Hanley Ramirez rounds third base after crushing a first-inning homer. (Rich Gagnon/Getty Images)

Mike Napoli on the pressure on suddenly hot Hanley Ramirez: 'I don't think that's too fair'

Mike Petraglia
June 06, 2015 - 6:44 pm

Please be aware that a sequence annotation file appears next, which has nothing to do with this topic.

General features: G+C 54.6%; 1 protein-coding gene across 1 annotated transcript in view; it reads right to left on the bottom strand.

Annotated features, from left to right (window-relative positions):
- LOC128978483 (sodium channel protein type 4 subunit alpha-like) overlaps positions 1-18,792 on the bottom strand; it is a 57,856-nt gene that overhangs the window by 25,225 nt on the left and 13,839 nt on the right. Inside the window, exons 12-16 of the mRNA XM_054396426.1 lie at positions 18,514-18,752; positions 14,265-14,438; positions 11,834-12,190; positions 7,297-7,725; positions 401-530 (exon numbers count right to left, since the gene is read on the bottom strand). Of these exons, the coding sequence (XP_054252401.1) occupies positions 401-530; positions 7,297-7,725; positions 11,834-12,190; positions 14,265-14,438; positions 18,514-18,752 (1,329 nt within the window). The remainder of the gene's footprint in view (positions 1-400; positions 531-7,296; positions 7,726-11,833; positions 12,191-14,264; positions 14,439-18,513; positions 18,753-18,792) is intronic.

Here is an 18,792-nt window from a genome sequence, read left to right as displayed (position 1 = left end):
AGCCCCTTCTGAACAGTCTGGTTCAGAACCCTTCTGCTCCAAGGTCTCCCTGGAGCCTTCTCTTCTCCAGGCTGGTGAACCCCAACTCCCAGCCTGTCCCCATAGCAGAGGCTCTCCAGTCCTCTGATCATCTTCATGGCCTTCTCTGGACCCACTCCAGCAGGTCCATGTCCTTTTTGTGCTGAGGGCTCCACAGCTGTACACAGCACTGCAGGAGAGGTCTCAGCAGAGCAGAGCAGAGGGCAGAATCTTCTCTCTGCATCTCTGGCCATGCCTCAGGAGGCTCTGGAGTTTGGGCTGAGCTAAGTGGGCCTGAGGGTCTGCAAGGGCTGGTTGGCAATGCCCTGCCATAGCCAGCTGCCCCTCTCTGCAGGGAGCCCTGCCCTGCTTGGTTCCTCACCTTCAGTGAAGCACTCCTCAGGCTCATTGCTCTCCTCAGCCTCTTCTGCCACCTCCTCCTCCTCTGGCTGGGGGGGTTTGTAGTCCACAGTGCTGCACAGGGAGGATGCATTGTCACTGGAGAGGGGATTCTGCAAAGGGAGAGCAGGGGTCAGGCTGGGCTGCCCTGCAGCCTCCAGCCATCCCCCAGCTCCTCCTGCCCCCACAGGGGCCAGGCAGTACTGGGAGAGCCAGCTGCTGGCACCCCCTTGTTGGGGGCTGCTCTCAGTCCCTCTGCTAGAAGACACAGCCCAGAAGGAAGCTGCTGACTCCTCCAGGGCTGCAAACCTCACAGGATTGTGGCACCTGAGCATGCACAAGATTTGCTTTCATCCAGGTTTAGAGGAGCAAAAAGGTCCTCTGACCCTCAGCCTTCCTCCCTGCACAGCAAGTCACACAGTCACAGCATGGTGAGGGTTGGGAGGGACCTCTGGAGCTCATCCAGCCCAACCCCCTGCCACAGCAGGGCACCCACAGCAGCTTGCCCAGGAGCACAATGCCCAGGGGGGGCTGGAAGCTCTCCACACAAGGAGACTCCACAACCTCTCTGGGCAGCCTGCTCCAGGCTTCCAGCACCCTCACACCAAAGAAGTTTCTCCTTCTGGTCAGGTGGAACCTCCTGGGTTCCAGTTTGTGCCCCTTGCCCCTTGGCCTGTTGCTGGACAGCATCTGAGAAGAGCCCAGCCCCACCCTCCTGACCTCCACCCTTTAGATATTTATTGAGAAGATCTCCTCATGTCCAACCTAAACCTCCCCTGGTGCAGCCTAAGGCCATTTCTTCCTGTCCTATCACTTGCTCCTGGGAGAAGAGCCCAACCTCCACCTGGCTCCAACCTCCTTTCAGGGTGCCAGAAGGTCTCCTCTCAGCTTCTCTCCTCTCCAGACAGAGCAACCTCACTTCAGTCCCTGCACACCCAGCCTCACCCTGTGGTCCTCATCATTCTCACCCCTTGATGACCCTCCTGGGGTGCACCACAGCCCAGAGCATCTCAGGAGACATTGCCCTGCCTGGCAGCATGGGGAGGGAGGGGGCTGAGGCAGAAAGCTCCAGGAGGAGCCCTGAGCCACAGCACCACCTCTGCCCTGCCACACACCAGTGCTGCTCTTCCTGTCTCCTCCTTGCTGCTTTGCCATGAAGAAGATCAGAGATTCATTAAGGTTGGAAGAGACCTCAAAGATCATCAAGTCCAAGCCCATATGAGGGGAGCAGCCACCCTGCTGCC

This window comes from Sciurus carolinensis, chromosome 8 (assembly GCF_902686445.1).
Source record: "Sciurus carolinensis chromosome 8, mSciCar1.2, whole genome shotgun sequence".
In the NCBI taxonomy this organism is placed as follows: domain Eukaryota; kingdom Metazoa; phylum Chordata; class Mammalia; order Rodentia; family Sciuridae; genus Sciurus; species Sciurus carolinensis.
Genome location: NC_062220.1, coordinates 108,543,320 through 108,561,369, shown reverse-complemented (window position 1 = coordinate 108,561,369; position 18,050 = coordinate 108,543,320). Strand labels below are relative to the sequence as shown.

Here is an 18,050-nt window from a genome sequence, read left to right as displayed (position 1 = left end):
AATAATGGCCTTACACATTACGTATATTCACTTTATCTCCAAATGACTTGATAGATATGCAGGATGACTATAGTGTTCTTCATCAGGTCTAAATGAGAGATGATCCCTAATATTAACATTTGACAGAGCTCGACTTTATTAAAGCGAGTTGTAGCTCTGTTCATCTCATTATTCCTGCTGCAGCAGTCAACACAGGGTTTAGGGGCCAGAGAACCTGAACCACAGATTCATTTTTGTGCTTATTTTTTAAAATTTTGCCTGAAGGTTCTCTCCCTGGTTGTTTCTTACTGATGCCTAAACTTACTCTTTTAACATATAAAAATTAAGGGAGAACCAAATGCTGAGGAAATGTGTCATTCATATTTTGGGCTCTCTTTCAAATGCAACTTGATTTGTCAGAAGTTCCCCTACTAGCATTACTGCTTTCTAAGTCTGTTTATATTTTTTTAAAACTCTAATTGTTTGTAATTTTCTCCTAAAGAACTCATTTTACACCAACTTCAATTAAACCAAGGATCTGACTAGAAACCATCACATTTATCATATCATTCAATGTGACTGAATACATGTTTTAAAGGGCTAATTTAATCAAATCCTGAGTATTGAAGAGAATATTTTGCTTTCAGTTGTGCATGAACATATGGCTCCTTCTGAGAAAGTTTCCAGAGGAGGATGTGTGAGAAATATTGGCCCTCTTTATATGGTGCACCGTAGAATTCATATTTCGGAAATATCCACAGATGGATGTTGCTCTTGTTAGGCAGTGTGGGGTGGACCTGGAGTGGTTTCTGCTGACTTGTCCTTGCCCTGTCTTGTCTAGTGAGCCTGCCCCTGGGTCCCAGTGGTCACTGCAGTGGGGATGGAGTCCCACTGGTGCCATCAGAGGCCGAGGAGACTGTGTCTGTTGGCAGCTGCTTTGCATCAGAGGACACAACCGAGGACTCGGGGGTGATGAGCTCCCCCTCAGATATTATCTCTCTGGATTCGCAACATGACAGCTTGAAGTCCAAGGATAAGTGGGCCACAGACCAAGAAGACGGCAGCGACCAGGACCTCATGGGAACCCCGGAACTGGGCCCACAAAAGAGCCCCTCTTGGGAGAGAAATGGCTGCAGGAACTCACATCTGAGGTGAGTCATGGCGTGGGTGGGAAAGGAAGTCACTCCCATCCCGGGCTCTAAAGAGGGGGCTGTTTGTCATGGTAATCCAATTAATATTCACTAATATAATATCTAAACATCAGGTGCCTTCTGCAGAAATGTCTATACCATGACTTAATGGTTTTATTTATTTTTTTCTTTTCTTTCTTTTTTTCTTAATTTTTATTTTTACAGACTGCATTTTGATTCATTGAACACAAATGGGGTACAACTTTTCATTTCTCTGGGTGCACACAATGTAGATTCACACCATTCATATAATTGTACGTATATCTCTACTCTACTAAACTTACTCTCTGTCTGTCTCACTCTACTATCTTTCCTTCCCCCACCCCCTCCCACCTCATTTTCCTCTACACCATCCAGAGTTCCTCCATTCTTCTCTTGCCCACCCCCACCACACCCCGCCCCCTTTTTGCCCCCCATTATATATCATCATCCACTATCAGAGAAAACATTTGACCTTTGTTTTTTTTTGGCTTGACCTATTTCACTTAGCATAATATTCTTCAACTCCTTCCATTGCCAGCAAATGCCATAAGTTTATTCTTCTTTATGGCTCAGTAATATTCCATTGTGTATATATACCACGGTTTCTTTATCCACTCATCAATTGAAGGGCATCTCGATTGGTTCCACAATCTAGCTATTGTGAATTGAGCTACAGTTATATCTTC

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Mike Napoli knows there's a lot of pressure on Hanley Ramirez to perform. Maybe too much. But the way the slugger has been playing the last 10 games, there are positive signs the investment in Ramirez is starting to really pay off. Ramirez crushed a two-run homer in the first inning Saturday and had three hits to lead the Red Sox to a 4-2 win over the A's at Fenway. In his last 10 games, nine starts, Ramirez is batting .368 (14-for-38) with three homers. He has at least two hits in six of his last nine starts, lifting his average to .272 on the season. Ramirez was signed for four years and $88 million in the offseason to do what he did in the first month of the season and what's he's done in the last 10 games since Texas. "He's a superstar so there's a lot expected out of him," Napoli said after Saturday's win. "There's pressure on him every day to come through every single time. I don't think that's too fair but I think he's up to the task and wants to come through. He works hard and takes it serious and wants to get the job done. "We all have confidence in him. He's a great player. We're going to need him." Ramirez acknowledged that responsibility Saturday with a smile after the game in front of his locker. "I try to control what I can control right now," Ramirez said. "Just go to the cage and do my work to be ready for the game and go out there and compete every day. Sometimes, you just have to go out there and let it go. "It's a long season. Pretty much everybody in here is a champion and everybody knows how to play the game and what we need to play better." Ramirez has apparently found something else, his comfort zone in the lineup. After batting .257 in 45 games as the club's cleanup hitter behind David Ortiz, Ramirez batted third for the fifth time Saturday. His 3-for-5 effort raised his average to .400 (8-for-20) with two homers in the three hole. Ramirez also acknowledged something else Saturday: He can lead offensively but he can't do it all by himself. Yes, he shot a 430-foot missile of a homer to the tarp in center and set the tone offensively. But it was Ramirez who paid props to starter and winner Joe Kelly and the bullpen that held on for win. "The whole team did. Everybody contributed out there. Kelly pitched a great game and the bullpen come in after and took care of the rest," Ramirez said. "That's what we need, a little bit from everybody." While certainly the Red Sox will need their stars to lead the way if they are to wind up where they expect to be at the end of the season, Napoli knows Ramirez will be a key driver of the bus. "He's done it. He's done it before," Napoli said. "He's been a middle-of-the-lineup guy his whole career. He's put up numbers. We lean on him, too. When he comes through in situations it's nice." Ramirez has been very sensitive and aware of the criticism the team has received in the last two weeks as it stumbled into the cellar of the AL East. But he sees important signs from others like Dustin Pedroia, Xander Bogaerts and Brock Holt, all of whom have started to hit their stride in the last two weeks, even when the wins haven't necessarily been there. Is this an important sign of improvement? "Definitely. It's about time," Ramirez said. "We've got a couple of guys on our team that are hot. I think that's why we played better baseball right now. Why not a couple more [wins]?"

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